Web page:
Kinsman Soap

This is a cross post from my photo-a-day(ish) blog, the photoyear.

Kinsman soap flickr photo by bennettscience shared under a Creative Commons (BY) license

My family has a heart for the refugee crisis. We’ve researched how we can help Syrians, in particular, fleeing civil war find their way to the United States. Unfortunately, Indiana has some of the most restrictive regulations in place in terms of bringing in or facilitating the arrival of refugees.

Kinsman soap is run by the Preemptive Love Coalition as a way to support refugees who cannot make it somewhere safer. We received gifts of soap made by men and women who haven’t been home in years. This is our small way of helping from a distance.

If you’d like to know more about the organization, check out their website at

Building a Custom Registration Form with Google Apps

One of the main responsibilities my team has is offering and running training on a number of resources teachers in the district have access to. The most popular, because of their new-ness, are Google Apps (GSuite…whatever) and Canvas. Because we offer so many workshops, our Drive is full of copies of copies of copies of registration forms. So, I built a custom registration form using Google Apps Script and a Sheet. This detail-heavy post walks through the entire process with code.

The End Product

There were a lot of iterations of the project and in the end, we wound up with a website which:

– Can be managed by anyone on the team

– Collects the username (their email address, actually)

– Displays available seats for the workshop

– Allows users to both register and cancel registrations

– Displays the user’s current registrations

The Back End

This uses a Google Apps Script web app and a Spreadsheet to run the back end service. The sheet serves as two databases: course offerings (with details) and user registrations. The front end site uses AJAX calls to populate a page specific to the user.

In order to return the correct data, Session.getEffectiveUser().getEmail() is used to check the logged-in user against the database so only their course information is returned. For example, this script gets the current user registrations from the registration sheet:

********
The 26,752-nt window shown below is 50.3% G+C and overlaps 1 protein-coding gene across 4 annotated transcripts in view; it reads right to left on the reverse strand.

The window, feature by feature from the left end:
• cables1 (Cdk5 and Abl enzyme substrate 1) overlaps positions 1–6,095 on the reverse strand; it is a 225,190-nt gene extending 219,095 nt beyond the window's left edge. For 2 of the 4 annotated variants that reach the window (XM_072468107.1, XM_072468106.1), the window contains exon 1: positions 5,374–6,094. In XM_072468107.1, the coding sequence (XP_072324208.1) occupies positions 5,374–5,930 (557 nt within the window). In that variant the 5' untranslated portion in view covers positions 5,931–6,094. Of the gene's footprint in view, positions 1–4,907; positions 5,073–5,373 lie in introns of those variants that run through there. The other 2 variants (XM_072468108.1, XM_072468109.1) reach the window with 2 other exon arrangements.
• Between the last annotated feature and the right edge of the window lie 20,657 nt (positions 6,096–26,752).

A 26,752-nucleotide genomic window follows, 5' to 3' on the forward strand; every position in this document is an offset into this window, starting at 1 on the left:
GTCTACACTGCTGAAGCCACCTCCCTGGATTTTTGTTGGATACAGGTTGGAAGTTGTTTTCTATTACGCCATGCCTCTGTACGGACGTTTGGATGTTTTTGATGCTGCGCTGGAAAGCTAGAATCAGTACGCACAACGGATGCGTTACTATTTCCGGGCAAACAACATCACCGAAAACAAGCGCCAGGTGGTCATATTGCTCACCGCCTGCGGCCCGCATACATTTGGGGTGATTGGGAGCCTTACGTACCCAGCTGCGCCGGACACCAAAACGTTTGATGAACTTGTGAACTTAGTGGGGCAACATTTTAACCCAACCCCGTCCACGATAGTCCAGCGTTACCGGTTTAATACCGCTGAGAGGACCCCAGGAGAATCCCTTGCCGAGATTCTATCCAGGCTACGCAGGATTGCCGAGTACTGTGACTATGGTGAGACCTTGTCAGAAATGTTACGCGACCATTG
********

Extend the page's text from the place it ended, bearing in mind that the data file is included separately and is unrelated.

Much of the backend work is building arrays and objects of the correct data and sending it to the client side scripts to display. The full commented code is in this GitHub Gist.

The Front End

Google Apps Script allows for templated HTML. I’m not using a template, per se, because it’s loading a static page and populating div elements with AJAX calls. But, the same could be done to create multiple pages using the same template.

There are two main actions: registering for a course and cancelling a course. Both call the server to make changes to the spreadsheet and pass updated information to the front. Registering for a course (or courses) write across a range rather than submitting n number of results for that user. Cancelling a course, instead of building and writing a new array, searches through the Sheet for the user and the matching date and simply deletes the cell. The app is then reloaded to refresh the user registrations at the top.

It’s not pretty and there are some changes I still want to make to clean up some of the array building/passing, but it’s such a small amount of data, the site loads very quickly even with a large number of registrations.

If you have suggestions, or if you make improvements, please leave a note in the comments. As is, you could probably copy and paste most of this into your own sheet and get it going. Be sure to fill in the correct sheet names and ID’s in the file to avoid breakage.

Networks flickr photo by eflon shared under a Creative Commons (BY) license

If You Haven’t Changed Practice, Don’t Call It Flipped

When I try new things, the fear really sets in as I’m giving instructions and trying to pick up on the nonverbal cues my students are sending me. Most days, they roll with it. Other days…well, there is usually some kind of course correction in there.

But it’s part of my practice now. Not crashing and burning of course; I learn a lot on those days, but I try not to make them the norm. My practice is to constantly as, “Can this be better?” Sometimes, the answer is “No, not right now,” and that’s totally okay. Other times, I’m actively trying to improve on a lesson, a task, or a supporting item.

Flipping is easy to jump into. Need to teach something? Find a video. Slap an EdPuzzle quiz on there and post it through Google Classroom. Students, turn in a one page summary of what you watched. Quiz on Friday.

Don’t keep your practice the same and call it flipped.

flickr photo shared by Daniel Kulinski under a Creative Commons ( BY-NC-SA ) license

How are students engaging with the ideas? Not engaging with the video, but with the idea? The intangible? The abstract? The metaphorical? How are your students processing what you need them to learn in meaningful ways?

Flipping is really about a core change in practice that forces you, the teacher, to recognize that effective, deep learning requires our students chew on ideas…and not just gnaw, but really chew hard. Video might be a component of the chewing, but it can’t be the beginning and the end.

How do we avoid falling into a trap of simply adding another task to check off the list in the learning cycle? I have three main self-checks:

  1. Keep the video _thin_. This is the first exposure, not the only (or even main) exposure. Some questions should be answered, but I really want to get students asking more questions. I try to ride the line of thorough instruction and full instruction.